For years, the Stephanus elementary school, located in a low-income neighborhood of Rotterdam, struggled to improve student performance. Then, in 2015, the school joined a McKinsey-founded nonprofit aimed at improving education through better teaching.
Called LeerKracht (which means both “teacher” and “learning power” in Dutch), the initiative helps teachers learn to be better educators by collaborating with their peers and, perhaps most importantly, listening to the people whose very lives they aim to change: their students.
Through the program, Stephanus teachers began to feel empowered to take ownership of their classrooms and grew more engaged in the school’s broader performance. “They started to think more deeply about education,” says principal Astrid van Gogh.
Today, Stephanus is one of more than 750 schools throughout the Netherlands where improvements driven by teachers—rather than administrators—are helping to elevate the nation’s educational standards.
“I believe that teachers make the difference in education,” says Jaap Versfelt, a former McKinsey senior partner who now leads LeerKracht full time. “Not the building, not money—teachers.”
Lonely work, bureaucratic demands
The initiative was inspired in part by a study comparing Dutch education to international benchmarks, which highlighted a worrying three-decade-long stagnation: the education system was good, but despite numerous efforts it had failed to rise to greatness. A pro bono McKinsey team explored the problem to find out why that was the case.
“What stood out is that being a teacher can be a lonely job,” says Bart Woord, an engagement manager who was there at the start of the program and now works in McKinsey’s Sydney office. “You try all day to have an impact relying on your own skills and ideas with little outside input.”
What stood out is that being a teacher can be a lonely job.McKinsey engagement manager Bart Woord
The team realized that just as so-called continuous improvement programs can transform companies by changing employee mindsets, they can likewise change how teachers approach their tasks.
“Teachers want to be given fewer answers and more challenges they can solve collaboratively,” says Paul Rutten, a partner in McKinsey’s Amsterdam office who chairs LeerKracht’s supervisory board. “They want fewer bureaucratic demands and more ways they can help students.”
Sharing notes, hearing students
To answer that call, LeerKracht worked with 16 schools in its first year to develop materials that would help teachers and school leaders improve teaching practices.
At the heart of the program are weekly joint lesson-planning sessions where teachers offer each other feedback and share what they’re learning from their classroom experiences.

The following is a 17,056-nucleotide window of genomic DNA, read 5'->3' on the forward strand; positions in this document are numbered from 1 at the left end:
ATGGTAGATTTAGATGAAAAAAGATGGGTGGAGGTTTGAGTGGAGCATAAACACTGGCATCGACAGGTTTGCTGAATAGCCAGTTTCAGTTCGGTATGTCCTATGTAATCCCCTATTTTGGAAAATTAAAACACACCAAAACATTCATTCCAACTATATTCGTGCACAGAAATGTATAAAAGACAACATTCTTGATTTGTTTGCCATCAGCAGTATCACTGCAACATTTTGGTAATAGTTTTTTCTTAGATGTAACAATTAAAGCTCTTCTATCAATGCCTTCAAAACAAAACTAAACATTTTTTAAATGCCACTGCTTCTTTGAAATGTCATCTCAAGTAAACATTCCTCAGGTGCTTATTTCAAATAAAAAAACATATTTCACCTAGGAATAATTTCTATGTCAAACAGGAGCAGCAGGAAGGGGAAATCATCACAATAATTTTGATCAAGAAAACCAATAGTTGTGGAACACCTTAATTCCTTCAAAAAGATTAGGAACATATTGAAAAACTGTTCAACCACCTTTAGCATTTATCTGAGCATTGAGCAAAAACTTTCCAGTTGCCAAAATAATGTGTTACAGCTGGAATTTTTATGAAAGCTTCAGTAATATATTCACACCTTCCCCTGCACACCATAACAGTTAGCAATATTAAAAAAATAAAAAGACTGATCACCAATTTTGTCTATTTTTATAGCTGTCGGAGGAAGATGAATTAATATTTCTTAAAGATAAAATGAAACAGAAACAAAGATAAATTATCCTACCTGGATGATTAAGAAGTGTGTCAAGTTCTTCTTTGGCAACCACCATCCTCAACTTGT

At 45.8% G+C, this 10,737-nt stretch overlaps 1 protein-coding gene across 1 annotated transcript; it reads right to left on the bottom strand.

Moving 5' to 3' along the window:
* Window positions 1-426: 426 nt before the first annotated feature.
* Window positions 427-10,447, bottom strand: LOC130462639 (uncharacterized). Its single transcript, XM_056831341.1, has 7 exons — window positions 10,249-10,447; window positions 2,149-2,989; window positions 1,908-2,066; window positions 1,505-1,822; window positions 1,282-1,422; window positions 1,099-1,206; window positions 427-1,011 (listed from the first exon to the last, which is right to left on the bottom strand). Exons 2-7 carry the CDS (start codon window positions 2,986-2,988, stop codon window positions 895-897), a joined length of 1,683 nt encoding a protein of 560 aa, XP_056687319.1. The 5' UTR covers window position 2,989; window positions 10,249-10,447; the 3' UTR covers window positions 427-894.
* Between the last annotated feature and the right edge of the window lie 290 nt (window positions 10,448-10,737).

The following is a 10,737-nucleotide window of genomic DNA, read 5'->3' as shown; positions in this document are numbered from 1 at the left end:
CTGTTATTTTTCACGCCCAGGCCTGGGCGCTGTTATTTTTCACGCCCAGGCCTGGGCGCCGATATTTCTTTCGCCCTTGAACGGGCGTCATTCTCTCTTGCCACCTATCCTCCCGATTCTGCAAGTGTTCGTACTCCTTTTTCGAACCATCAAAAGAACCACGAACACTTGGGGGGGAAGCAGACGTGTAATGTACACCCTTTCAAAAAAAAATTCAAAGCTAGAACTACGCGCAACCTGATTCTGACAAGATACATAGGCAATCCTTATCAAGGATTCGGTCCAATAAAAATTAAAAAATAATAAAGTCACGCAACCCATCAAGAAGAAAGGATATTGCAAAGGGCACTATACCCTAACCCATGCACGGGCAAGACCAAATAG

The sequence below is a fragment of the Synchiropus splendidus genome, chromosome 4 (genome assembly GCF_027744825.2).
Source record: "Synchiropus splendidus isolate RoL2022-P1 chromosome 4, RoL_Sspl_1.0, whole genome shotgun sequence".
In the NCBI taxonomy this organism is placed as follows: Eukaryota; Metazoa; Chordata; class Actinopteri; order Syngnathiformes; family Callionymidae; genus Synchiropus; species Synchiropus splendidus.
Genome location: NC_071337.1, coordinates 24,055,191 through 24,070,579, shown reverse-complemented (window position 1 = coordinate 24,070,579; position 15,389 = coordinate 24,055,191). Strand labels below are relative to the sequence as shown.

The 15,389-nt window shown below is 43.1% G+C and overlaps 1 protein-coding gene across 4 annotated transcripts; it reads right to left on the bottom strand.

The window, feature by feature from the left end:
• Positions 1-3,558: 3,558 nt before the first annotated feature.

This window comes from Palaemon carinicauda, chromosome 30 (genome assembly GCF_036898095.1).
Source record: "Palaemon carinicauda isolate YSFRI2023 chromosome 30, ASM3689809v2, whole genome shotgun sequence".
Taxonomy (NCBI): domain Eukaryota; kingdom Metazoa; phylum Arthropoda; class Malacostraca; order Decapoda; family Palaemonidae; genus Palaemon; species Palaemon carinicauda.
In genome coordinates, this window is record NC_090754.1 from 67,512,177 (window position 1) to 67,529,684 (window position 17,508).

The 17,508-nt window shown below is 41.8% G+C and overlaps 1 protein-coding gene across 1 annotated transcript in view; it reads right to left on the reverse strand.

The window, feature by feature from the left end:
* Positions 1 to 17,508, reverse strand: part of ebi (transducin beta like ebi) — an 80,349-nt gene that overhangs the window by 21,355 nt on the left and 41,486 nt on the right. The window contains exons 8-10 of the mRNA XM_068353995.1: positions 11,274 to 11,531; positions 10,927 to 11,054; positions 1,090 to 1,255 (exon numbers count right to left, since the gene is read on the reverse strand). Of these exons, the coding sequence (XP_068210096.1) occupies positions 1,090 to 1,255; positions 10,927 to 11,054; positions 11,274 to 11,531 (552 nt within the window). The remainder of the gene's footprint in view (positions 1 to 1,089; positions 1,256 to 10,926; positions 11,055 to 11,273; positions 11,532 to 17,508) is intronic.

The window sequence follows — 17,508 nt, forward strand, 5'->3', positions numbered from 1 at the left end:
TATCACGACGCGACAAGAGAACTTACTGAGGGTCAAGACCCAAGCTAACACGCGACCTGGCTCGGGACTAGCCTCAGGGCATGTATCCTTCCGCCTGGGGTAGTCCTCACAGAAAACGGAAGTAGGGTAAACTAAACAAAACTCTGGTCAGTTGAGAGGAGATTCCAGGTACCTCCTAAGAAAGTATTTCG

They also visit each other’s classrooms to see, for example, how their colleagues are making classes engaging. Finally, the teachers meet weekly in groups to discuss their collectively set targets and to check in on each other’s progress.
Jeffrey de Jong, a Grade 6 teacher at Stephanus, admits to being initially apprehensive about his colleagues observing and giving feedback on his classes. “But the process soon began to feel natural,” he says.
Perhaps the most valuable component of LeerKracht is student input, which is delivered through dedicated, live sessions. In a recent one, five to six students shared their thoughts about the school as teachers sat behind them who were not allowed to comment.
“Once the students left the room, the teachers became very animated, talking about what they heard,” says Woord. Principal Van Gogh calls the student discussions the school’s “greatest gem.”
This year LeerKracht will directly reach 10 percent of the Netherland’s student population, ranging from kindergarten through high school. McKinsey colleagues continue to be closely involved and support its work. In six years, the program has become the country’s largest ever bottom-up public sector transformation, affecting more than 300,000 young people.
It's earning high marks, too. More than 95 percent of participating schools say they would recommend the program to others, and 80 percent of the teachers report that their students’ learning has improved.
But the most important changes are perhaps the ones that only a teacher will see, and hear, firsthand.
“Before LeerKracht, the conversation in the teachers’ room was about people’s weekend activities or what they did last night,” says de Jong. “Now we talk about substantive topics: what’s happening in the classroom.”